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Anyone who has been lucky enough to visit pop music museums and exhibitions around the world – and Elsewhere as seen them in Tokyo, London, Seattle, Sweden and Oslo – will attest to how quickly trends in popular music travel.

Within weeks of Elvis breaking out in 1956 there were copyists and those adopting rock’n’roll in Mexico, Whakatane, Tokyo, Scandinavia and France (and all points between).

Same when the Beatles came along (She’s a Mod anyone?), the arrival of prog (although the Italians had and still have a rather unique take on it), then punk (Norway and New Zealand both had bands named The Dum Dum Boys, and there was more than one Enemy around) and reggae and hip-hop and EDM . . .

This disposable music proves not to be so easy to shake off either and even today there are bands and artists who remain faithful to the “original” music which moved them . . . or their parents or grandparents.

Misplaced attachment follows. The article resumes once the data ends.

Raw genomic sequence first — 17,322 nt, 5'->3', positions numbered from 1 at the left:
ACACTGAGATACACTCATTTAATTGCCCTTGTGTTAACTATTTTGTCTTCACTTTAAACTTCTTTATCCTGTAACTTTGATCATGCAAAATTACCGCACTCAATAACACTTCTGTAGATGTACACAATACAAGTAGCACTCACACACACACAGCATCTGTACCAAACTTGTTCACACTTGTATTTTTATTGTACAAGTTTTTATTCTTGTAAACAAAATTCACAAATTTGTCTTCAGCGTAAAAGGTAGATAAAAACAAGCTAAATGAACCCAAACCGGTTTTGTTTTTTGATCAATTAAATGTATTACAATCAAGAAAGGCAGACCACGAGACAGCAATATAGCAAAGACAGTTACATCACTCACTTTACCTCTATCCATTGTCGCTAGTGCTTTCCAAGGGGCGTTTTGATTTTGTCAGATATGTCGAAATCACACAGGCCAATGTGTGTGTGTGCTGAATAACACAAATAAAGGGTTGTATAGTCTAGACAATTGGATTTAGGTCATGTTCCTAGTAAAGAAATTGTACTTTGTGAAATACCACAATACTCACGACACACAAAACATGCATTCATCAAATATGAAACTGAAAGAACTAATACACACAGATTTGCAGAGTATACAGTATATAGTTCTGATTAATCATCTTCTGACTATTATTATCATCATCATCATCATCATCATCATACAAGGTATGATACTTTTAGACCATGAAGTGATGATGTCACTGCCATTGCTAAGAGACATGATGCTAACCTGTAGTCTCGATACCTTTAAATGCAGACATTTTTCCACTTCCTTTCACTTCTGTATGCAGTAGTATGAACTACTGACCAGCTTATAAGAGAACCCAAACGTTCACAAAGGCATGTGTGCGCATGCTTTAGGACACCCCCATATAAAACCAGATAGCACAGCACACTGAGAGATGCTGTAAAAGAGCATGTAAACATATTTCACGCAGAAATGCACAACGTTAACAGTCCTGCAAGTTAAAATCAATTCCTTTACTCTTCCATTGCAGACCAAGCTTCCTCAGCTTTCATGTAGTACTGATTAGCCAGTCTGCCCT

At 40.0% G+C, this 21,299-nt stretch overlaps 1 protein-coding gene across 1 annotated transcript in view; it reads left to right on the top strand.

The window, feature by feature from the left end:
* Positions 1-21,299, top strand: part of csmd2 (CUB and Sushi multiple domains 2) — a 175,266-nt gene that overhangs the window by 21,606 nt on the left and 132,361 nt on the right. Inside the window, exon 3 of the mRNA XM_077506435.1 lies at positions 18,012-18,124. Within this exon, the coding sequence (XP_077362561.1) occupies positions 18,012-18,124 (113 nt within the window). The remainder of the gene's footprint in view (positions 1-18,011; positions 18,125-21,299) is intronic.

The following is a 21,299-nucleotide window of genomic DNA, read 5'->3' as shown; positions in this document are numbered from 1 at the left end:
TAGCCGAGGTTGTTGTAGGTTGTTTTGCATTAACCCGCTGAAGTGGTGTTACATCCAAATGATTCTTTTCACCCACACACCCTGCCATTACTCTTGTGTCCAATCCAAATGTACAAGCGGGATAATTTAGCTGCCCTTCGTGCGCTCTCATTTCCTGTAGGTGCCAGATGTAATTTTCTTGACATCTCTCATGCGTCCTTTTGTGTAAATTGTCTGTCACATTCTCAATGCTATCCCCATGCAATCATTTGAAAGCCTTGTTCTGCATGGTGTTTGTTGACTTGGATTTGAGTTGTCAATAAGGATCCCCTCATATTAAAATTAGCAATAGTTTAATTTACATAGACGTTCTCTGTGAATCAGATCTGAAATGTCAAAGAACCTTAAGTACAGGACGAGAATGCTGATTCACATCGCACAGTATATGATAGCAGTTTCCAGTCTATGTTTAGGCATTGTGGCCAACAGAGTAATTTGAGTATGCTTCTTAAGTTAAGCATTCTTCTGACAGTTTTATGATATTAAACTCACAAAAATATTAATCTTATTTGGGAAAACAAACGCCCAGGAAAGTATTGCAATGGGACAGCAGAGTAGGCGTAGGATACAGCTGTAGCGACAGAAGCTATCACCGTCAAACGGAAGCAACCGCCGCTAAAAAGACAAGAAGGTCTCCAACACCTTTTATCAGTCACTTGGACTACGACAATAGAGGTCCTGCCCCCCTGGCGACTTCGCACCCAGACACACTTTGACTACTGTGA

Music trends and the culture which supports them move fast and wide, although it has become something of a cliche to note that colourful Swinging London, for example, took place in a very confined circle of cognoscenti around a few clubs, clothing stores and bookshops while the rest of Britain (and indeed the world) went about its dreary, monochromatic existence. Young people still just went to school or work in factories, offices, shops or tertiary institutions.

Certainly in my files somewhere I have a photo of me in ’69 standing beside John Lennon's psychedelic Rolls Royce but the real information is in the background: ordinary cars, grey people in suits and unglamorous clothes . . .

However it is an absurd overstatement to say, as historian Dominic Sandbrook (born ’74) said on British television in 2012 that “the swinging Sixties only happened to about 14 people in a few privileged enclaves”.

And the man calls himself “a historian”?

That quote is one among many which writer/musician, retired university lecturer and researcher Dave Allen demolishes in his thoughtful, funny, academic and personal account Autumn of Love which is subtitled “How the Swinging Sixties and the Counterculture came to Portsmouth”.

The people behind me and Lennon’s Roller may have looked like they were still stuck in ’61 but, as Allen cogently argues, the ideas which various pop cultures threw up – and he goes from Mods to post-hippies – certainly percolated far and wide.